Male grooming legal issues

Man getting face mask painted on by a beautician

Some of the key areas where legislation is likely to affect your business are listed below.

Because you and your staff may be handling potentially hazardous substances - such as shampoos, bleaches, and dyes - which can cause dermatitis, you must be aware of and comply with the Control of Substances Hazardous to Health (COSHH) Regulations. Your local authority environmental health department will be able to help you with this.

These potentially hazardous chemicals must also be disposed of safely. The Hazardous Waste Regulations require you to make sure that waste chemicals are properly disposed of by an authorised waste carrier.

There are regulations in place which strictly limit the nickel content of piercing products. If you offer a piercing service you must make sure that all the items that you use or offer for sale comply with the appropriate standard.

What licences does a male grooming salon need?

As the proprietor of a male grooming salon, you may be required by law to apply for a massage and special treatment licence from your local authority environmental health department, depending on the range of treatments you offer. 'Special treatments' include massage, manicure, acupuncture, tattooing, cosmetic piercing, sunbeds, electrolysis and treatments like semi-permanent skin colouring and saunas. The fee charged for the licence generally depends on the range of treatments offered. The therapist who provides the special treatments may also need to be registered with the council - this varies depending on where you are located. Your local authority will be able to give you details of the licensing requirements.

If you offer treatments using lasers or intense pulsed light systems in Northern Ireland you'll need to register with the Regulation and Quality Improvement Authority (RQIA). The registering authority in Wales is the Healthcare Inspectorate Wales (HIW). You don't need to register if you're based in England or Scotland.

Other things to consider

You might be planning to give your customers complimentary drinks such as beer or even champagne. If so, you must make sure you have the appropriate licences to supply alcohol. In England, Scotland and Wales you may need a premises and a personal licence - you can find out more about these from your local licensing authority. Alcohol licences are granted by county courts in Northern Ireland and by Licensing Boards in Scotland.

If you plan to play background music in the salon you will need to obtain a Music Licence from PPL PRS Ltd. There is an annual fee for this which you can pay online on the PPL PRS website.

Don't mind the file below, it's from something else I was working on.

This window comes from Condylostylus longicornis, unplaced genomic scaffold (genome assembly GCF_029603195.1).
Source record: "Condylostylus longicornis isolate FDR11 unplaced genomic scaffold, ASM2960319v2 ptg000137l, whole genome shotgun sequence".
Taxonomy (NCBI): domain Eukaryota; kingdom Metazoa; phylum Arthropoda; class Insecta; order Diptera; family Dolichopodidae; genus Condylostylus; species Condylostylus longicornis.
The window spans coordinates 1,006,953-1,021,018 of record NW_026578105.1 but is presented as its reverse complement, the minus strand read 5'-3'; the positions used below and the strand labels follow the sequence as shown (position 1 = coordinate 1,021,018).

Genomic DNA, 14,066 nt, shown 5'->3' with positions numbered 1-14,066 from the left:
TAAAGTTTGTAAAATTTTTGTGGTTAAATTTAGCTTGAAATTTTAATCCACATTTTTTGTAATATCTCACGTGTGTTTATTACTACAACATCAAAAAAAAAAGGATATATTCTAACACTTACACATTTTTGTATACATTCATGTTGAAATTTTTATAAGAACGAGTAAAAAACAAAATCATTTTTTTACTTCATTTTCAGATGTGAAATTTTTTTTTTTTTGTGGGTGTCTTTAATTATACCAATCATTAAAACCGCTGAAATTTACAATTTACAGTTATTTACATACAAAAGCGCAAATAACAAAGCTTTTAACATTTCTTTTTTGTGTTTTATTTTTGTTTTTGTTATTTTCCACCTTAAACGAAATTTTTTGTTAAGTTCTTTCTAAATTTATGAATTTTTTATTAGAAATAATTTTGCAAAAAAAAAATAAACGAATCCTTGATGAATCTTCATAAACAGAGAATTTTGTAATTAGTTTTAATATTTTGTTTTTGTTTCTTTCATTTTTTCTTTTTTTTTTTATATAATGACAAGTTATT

Businesses which keep records of individuals' personal details may need to register as data users with the Information Commissioner's Office (ICO). There is a small fee for registration. For further information, visit the ICO website. From May 2018 the General Data Protection Regulation has introduced additional protection for personal data.

Sunbed tanning services

Throughout the UK, legislation bans young people under 18 from using commercial sunbeds.

If you offer sunbed tanning services it's important to make sure that these are safe for both your clients and your staff. Don't forget that you must use an authorised waste carrier to get rid of spent sunbed tubes. You can download guidance on the safe operation of sunbeds from the Health and Safety Executive (HSE) website.


There is a wide range of legislation that applies to retail outlets and that protects the interests of the consumer. For example, goods and services must not be misleadingly described and the retail price of goods must be clearly displayed. You will be responsible for making sure that all goods or services are fit for their intended purpose and of satisfactory quality.

Health & Safety, fire

You must comply with workplace health and safety and fire safety legislation.

  • use of potentially hazardous substances
  • access to first aid equipment
  • adequate provision and use of protective clothing and equipment
  • reporting of any accidents at work
  • proper maintenance and testing of work equipment

Insurance for a male grooming salon

Contact an insurer or insurance broker and explain exactly how your business will operate - they will then explain what insurance cover you must have by law, and other cover you should consider. This might include:

  • premises, premises contents and stock
  • goods in transit (for example being collected)
  • cash
  • business interruption
  • employer's liability
  • treatment risk
  • product liability
  • public liability
  • motor insurance (for business vehicles)

The British Association of Beauty Therapy & Cosmetology (BABTAC) offers members a range of specially tailored insurance packages for salons, spas and mobile therapists. Visit the BABTAC website for details.

When comparing insurance quotes, uncover the differences between policies by using an insurance comparison form.

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